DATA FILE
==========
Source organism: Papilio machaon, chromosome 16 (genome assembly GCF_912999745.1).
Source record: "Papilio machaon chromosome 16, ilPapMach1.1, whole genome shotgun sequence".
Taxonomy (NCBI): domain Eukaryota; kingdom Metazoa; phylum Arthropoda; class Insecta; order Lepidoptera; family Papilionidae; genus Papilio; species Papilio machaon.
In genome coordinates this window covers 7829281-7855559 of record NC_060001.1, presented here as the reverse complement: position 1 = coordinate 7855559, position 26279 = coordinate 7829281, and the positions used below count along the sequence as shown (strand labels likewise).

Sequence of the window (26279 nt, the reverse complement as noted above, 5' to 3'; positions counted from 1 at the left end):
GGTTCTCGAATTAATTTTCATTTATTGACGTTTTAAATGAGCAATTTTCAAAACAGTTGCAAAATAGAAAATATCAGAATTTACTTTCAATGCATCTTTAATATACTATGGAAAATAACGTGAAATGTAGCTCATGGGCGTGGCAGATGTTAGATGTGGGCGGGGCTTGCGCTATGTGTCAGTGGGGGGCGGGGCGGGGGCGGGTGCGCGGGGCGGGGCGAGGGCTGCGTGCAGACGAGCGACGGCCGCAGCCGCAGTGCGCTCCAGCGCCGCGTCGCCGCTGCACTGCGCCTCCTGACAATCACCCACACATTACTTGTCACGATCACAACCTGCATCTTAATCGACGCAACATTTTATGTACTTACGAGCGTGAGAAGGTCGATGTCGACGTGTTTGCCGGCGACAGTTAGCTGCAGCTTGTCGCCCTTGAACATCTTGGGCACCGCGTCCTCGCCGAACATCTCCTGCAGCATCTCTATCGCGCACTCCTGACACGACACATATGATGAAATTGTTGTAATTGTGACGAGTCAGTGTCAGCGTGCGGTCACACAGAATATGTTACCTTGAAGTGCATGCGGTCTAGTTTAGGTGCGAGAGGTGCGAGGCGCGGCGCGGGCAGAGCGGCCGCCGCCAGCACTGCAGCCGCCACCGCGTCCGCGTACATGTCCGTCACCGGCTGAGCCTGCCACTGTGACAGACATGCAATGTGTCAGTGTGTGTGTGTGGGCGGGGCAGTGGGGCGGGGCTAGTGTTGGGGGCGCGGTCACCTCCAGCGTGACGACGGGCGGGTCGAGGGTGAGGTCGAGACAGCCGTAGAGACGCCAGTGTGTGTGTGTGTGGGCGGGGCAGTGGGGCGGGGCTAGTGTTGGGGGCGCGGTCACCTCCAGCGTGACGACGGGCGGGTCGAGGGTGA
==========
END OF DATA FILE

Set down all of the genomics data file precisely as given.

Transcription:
Source organism: Papilio machaon, chromosome 16 (genome assembly GCF_912999745.1).
Source record: "Papilio machaon chromosome 16, ilPapMach1.1, whole genome shotgun sequence".
Taxonomy (NCBI): domain Eukaryota; kingdom Metazoa; phylum Arthropoda; class Insecta; order Lepidoptera; family Papilionidae; genus Papilio; species Papilio machaon.
In genome coordinates this window covers 7829281-7855559 of record NC_060001.1, presented here as the reverse complement: position 1 = coordinate 7855559, position 26279 = coordinate 7829281, and the positions used below count along the sequence as shown (strand labels likewise).

Sequence of the window (26279 nt, the reverse complement as noted above, 5' to 3'; positions counted from 1 at the left end):
GGTTCTCGAATTAATTTTCATTTATTGACGTTTTAAATGAGCAATTTTCAAAACAGTTGCAAAATAGAAAATATCAGAATTTACTTTCAATGCATCTTTAATATACTATGGAAAATAACGTGAAATGTAGCTCATGGGCGTGGCAGATGTTAGATGTGGGCGGGGCTTGCGCTATGTGTCAGTGGGGGGCGGGGCGGGGGCGGGTGCGCGGGGCGGGGCGAGGGCTGCGTGCAGACGAGCGACGGCCGCAGCCGCAGTGCGCTCCAGCGCCGCGTCGCCGCTGCACTGCGCCTCCTGACAATCACCCACACATTACTTGTCACGATCACAACCTGCATCTTAATCGACGCAACATTTTATGTACTTACGAGCGTGAGAAGGTCGATGTCGACGTGTTTGCCGGCGACAGTTAGCTGCAGCTTGTCGCCCTTGAACATCTTGGGCACCGCGTCCTCGCCGAACATCTCCTGCAGCATCTCTATCGCGCACTCCTGACACGACACATATGATGAAATTGTTGTAATTGTGACGAGTCAGTGTCAGCGTGCGGTCACACAGAATATGTTACCTTGAAGTGCATGCGGTCTAGTTTAGGTGCGAGAGGTGCGAGGCGCGGCGCGGGCAGAGCGGCCGCCGCCAGCACTGCAGCCGCCACCGCGTCCGCGTACATGTCCGTCACCGGCTGAGCCTGCCACTGTGACAGACATGCAATGTGTCAGTGTGTGTGTGTGGGCGGGGCAGTGGGGCGGGGCTAGTGTTGGGGGCGCGGTCACCTCCAGCGTGACGACGGGCGGGTCGAGGGTGAGGTCGAGACAGCCGTAGAGACGCCAGTGTGTGTGTGTGTGGGCGGGGCAGTGGGGCGGGGCTAGTGTTGGGGGCGCGGTCACCTCCAGCGTGACGACGGGCGGGTCGAGGGTGA